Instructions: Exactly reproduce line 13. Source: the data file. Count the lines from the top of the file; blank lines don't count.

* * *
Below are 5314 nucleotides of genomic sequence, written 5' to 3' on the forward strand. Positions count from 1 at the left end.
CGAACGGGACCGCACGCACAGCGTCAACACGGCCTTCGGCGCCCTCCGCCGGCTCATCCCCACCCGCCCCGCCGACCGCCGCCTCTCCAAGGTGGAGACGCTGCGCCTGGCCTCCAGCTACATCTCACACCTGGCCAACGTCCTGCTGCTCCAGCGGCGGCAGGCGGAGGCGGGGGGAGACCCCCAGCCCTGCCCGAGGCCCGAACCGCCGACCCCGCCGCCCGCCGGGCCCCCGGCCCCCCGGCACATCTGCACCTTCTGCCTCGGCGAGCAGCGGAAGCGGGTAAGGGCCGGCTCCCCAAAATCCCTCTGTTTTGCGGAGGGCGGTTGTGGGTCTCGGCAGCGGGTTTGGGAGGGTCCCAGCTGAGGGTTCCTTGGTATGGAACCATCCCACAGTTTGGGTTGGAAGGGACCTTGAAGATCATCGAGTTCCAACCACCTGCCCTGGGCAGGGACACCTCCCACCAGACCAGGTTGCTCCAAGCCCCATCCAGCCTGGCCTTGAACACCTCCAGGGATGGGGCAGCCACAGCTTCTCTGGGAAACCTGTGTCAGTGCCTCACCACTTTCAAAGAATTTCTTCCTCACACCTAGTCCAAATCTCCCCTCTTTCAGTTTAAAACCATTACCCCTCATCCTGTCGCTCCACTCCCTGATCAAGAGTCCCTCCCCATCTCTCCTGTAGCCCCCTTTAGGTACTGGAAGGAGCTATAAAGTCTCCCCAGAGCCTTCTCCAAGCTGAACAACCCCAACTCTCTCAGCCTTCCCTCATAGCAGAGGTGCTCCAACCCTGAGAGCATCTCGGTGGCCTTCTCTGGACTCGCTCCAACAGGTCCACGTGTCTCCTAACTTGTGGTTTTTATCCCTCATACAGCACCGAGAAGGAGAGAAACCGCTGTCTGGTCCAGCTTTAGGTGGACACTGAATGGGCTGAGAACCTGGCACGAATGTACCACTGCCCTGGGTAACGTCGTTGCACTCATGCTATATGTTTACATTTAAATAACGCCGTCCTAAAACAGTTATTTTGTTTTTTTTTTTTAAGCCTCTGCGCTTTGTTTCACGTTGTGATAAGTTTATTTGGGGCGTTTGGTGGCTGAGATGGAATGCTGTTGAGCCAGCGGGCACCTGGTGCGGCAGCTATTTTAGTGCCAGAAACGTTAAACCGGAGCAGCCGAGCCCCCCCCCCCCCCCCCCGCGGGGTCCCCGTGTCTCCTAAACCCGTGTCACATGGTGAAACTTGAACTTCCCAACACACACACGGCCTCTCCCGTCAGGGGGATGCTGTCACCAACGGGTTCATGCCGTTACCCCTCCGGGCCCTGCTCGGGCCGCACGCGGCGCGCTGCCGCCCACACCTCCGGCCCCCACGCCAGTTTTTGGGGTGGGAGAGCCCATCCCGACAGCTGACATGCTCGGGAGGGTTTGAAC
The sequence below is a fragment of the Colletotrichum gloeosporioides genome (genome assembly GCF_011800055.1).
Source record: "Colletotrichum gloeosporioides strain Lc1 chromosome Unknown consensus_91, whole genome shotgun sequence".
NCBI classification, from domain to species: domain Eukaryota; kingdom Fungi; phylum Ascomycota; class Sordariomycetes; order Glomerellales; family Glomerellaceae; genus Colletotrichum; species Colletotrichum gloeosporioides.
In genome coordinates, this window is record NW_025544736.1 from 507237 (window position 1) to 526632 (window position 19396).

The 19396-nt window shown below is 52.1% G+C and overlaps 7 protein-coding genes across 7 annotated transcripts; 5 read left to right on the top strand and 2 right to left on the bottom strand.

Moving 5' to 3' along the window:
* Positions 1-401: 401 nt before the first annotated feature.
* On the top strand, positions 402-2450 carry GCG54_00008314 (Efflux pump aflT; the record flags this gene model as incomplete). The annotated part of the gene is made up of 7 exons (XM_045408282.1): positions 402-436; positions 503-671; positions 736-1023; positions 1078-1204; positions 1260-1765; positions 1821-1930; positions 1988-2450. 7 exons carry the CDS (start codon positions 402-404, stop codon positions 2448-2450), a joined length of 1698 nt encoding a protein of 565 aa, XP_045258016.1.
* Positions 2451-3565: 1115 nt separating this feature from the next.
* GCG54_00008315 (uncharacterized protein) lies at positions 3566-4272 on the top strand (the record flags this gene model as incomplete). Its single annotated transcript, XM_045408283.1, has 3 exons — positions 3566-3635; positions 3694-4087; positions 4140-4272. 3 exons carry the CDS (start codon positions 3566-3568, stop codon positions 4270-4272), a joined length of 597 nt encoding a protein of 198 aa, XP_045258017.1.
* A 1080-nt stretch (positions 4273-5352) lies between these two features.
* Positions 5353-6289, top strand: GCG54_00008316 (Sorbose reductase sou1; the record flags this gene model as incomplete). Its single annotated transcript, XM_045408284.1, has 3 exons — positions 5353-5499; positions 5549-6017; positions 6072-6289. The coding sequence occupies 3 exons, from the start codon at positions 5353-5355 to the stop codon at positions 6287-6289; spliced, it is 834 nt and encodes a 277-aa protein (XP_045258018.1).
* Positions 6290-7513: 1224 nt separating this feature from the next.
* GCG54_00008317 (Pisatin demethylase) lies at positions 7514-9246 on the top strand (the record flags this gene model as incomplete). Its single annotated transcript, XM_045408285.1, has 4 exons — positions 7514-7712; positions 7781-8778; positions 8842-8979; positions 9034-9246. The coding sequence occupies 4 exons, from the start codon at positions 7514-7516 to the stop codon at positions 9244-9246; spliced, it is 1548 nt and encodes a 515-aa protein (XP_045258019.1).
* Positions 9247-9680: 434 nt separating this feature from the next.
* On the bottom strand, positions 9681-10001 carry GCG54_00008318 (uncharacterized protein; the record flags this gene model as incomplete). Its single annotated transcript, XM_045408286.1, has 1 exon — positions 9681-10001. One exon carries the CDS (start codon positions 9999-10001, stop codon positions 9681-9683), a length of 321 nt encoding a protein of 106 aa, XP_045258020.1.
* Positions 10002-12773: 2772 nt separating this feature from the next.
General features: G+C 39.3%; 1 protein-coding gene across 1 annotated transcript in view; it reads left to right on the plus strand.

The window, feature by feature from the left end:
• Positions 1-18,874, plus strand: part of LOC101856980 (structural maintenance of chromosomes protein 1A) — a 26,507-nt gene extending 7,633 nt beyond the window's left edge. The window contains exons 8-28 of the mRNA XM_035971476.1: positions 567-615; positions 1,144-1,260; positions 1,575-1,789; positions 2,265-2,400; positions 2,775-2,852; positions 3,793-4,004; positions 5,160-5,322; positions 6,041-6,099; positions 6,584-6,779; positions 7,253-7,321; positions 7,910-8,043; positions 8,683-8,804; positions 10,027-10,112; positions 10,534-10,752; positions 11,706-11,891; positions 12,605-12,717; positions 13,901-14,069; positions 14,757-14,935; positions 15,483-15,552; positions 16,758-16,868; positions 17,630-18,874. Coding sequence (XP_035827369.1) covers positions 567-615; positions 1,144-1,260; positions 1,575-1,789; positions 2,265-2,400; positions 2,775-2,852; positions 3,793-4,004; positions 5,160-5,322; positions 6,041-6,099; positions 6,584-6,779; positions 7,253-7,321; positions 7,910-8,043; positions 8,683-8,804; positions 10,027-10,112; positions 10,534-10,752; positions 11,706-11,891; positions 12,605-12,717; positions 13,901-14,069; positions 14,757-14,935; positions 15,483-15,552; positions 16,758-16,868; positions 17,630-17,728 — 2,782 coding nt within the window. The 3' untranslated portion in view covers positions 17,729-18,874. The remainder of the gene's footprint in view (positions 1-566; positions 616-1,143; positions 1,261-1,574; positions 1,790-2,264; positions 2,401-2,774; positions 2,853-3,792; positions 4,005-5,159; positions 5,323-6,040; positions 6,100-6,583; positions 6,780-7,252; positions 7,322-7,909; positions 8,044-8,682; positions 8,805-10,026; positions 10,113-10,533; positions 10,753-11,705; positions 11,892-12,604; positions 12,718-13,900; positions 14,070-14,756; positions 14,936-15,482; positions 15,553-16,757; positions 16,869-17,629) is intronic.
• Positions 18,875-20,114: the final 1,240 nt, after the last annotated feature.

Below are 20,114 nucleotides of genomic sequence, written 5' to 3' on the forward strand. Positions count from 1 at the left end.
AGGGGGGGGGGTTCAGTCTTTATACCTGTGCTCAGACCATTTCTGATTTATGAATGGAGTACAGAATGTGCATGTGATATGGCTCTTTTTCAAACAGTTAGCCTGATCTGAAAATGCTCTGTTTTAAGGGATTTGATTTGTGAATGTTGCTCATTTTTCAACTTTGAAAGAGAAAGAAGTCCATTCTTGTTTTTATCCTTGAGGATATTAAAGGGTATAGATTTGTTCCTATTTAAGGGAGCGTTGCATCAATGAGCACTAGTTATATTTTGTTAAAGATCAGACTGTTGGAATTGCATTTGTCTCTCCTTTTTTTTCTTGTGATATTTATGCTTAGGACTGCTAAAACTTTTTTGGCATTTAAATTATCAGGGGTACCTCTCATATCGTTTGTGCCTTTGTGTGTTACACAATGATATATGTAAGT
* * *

* A 1080-nt stretch (positions 4273-5352) lies between these two features.